Editor's Comment

CBU students focus on studies

THE decision taken by management at the Copperbelt University (CBU) to reduce the surcharge fee imposed on returning students from K1,500 to K150, for the damage caused to property at the institution during riots early this year, is commendable but should not be misconstrued to mean acceptance of unruly behaviour.
Various stakeholders, including Minister of Higher Education Brian Mushimba, expressed concern over the K1,500 penalty fee imposed on the students, describing it as too much.
While it is agreeable that K1,500 was on the higher side, K150 also seems to be too low going by the damage caused to the school infrastructure.
The rationale behind penalty fees in such instances is to hold students accountable by making them pay for the damages caused.
However, it is good that those identified to have been in the forefront of riotous behaviour are being asked to pay more.
Professor Naison Ngoma says the general populace of the students will pay K150 while those that were on suspension will be charged K1,000.
For students who were initially expelled but reinstated will have to pay K1,500 and excluded from school for one academic year.
By this gesture, it is evident that Government has gone out of its way to compromise on the penalties.
Government is cognisant of the fact that some students come from vulnerable homes and were not going to afford the penalty fee.
And as Professor Ngoma rightly said, most students were innocent and were not involved in the fracas, which resulted in the damage of property at the institution.
While it is true that the majority of the students were not involved in the riots, they have an obligation to prevent others from doing so or indeed at least report the culprits to the authorities.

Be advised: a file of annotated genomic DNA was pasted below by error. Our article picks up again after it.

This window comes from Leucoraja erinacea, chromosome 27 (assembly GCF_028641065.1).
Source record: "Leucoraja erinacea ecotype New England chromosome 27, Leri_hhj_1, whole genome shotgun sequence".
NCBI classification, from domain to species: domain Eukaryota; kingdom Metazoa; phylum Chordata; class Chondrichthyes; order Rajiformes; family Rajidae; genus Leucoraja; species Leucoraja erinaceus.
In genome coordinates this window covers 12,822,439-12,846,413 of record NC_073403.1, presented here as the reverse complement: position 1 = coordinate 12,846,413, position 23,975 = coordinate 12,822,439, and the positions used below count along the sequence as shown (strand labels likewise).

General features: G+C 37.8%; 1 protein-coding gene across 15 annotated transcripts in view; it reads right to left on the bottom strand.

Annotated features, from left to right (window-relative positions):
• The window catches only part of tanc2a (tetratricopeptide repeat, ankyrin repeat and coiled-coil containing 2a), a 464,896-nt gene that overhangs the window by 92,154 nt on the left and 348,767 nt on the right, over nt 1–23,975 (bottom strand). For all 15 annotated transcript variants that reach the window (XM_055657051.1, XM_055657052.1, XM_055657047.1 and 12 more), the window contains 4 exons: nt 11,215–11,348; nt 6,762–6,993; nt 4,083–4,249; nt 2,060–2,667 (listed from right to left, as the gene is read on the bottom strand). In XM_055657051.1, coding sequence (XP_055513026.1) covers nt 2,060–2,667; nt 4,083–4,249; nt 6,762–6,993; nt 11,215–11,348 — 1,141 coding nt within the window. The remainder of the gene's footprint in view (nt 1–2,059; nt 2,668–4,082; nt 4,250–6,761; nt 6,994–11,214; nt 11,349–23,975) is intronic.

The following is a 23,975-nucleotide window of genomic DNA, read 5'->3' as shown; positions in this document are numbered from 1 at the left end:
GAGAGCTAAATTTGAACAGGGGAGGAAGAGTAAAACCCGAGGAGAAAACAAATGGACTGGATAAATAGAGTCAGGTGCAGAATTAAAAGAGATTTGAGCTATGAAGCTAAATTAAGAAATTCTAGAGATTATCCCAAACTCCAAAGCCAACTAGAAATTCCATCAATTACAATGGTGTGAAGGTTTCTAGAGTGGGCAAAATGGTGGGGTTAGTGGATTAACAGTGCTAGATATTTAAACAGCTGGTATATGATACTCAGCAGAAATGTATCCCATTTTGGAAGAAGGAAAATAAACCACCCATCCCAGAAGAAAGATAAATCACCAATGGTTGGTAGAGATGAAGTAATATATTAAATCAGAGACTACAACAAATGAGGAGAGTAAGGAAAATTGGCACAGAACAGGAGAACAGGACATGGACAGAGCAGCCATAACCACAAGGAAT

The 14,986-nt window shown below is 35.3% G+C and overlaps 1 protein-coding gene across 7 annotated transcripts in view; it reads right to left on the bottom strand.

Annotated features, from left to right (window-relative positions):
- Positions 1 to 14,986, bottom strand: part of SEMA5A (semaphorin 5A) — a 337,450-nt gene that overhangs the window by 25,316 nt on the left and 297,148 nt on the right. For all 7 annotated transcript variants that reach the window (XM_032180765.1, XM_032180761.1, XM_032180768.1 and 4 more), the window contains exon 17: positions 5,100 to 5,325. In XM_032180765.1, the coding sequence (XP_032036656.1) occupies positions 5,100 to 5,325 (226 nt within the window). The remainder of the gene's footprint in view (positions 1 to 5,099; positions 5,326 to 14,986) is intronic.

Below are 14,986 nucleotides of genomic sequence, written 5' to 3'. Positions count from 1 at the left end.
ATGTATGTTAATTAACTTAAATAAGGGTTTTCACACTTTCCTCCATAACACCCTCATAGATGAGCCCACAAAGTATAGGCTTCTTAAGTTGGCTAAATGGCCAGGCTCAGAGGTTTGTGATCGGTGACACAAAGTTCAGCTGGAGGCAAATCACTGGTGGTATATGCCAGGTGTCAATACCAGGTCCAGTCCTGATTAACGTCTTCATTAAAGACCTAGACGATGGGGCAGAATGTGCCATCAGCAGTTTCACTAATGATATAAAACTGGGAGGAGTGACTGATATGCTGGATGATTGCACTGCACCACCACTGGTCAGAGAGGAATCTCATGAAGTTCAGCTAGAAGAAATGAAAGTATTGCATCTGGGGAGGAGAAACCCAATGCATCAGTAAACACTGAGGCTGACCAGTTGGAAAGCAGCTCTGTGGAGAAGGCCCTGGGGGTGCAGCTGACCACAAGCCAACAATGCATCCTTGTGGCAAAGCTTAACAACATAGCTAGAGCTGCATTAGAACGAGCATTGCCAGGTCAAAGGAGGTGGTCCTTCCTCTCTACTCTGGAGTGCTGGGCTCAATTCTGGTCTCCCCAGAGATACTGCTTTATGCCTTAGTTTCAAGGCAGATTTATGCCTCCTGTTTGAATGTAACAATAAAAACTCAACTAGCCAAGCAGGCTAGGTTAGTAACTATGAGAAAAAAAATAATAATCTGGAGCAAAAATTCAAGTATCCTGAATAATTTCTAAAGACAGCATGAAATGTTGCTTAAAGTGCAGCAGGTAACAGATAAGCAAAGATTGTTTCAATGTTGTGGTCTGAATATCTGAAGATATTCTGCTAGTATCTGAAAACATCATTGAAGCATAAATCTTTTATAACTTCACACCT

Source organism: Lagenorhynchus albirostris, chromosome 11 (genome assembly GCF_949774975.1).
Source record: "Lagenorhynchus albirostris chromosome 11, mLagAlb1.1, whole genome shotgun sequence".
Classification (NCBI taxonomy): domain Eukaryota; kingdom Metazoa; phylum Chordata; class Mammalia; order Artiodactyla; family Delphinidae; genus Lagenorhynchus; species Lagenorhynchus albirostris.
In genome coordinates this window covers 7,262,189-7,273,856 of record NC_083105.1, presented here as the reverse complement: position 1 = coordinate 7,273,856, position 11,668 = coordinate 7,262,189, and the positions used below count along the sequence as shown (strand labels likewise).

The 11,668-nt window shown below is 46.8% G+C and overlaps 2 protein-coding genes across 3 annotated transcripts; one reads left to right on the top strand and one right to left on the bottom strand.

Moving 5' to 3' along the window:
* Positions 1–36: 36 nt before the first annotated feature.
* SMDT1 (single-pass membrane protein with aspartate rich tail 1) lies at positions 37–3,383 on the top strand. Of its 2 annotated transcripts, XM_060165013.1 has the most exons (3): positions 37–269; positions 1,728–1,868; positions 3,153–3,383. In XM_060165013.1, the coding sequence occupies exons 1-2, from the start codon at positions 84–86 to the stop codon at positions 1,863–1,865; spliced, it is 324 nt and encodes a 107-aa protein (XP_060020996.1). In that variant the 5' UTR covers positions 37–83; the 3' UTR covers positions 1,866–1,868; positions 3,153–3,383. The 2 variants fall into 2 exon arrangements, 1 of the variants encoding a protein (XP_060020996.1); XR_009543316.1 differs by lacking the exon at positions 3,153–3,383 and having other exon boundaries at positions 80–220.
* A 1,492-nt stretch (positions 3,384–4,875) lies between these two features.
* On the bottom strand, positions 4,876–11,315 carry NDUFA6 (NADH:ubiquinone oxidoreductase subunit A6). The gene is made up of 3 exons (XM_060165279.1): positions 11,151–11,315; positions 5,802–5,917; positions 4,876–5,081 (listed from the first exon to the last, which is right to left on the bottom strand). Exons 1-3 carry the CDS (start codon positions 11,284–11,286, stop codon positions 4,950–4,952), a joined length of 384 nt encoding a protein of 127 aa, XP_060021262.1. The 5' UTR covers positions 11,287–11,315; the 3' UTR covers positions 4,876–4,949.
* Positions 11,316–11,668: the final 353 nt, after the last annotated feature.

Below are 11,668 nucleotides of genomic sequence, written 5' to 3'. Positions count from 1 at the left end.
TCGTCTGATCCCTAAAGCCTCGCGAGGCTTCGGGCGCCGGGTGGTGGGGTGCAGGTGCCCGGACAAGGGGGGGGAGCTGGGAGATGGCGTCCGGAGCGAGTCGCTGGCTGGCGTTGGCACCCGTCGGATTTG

Keeping quiet after witnessing a wrong is considered as conspiracy.
As Prof. Ngoma notes: “There is a term called sinning by silence. Just because I am not the one doing it. It does not mean I am innocent, it is incumbent upon me to advise the other colleagues doing it.”
The innocent students should take interest in preventing or reporting riotous behaviour because they are not exempt from consequences that come after, Prof. Ngoma said.
For instance, all students have been affected by the four-month-long closure. Others would have completed their studies by now but are still stuck at the institution when their colleagues from other universities are now busy job-searching or already in employment or business.
Time lost through the closures will never be recovered. This is the bitter reality the students will have to live with, whether innocent or guilty.
Surely lessons must be learnt. By now students should know that airing grievances through riotous behaviour has never been a solution and will never be.
Dialogue is the right way to resolve any outstanding issues, much more for students who are intellectuals and upcoming leaders.
By taking to the streets at any slight misunderstanding, students are reducing themselves to the level of street boys without any education.
We expect students at their level to understand the implication of damaging school property. They should understand the challenges Government is faced with in trying to meet various needs on a constrained national budget.
Due to the damage caused to university infrastructure, Government has to allocate money for repairs at the expense of other needs.
Surely we cannot continue going in circles when we can avoid it.
Students must heed the warning of the Minister of Higher Education, Brian Mushimba. They must put a stop to this uncivilised behaviour.
“This behaviour ends here now and we won’t tolerate it. If they [students] are identified to be part of this, then they will never go to any university again,” Dr Mushimba said.
As students report back to school next Monday, let them resolve to focus on their studies and not unproductive behaviour.
Their parents who sent them to school are looking forward to them graduating and becoming independent.
It is also probable that the next time they will engage in such behaviour, Government and CBU management will not be as lenient.
As the university opens, we expect to see a repentant and more responsible cadre of students.

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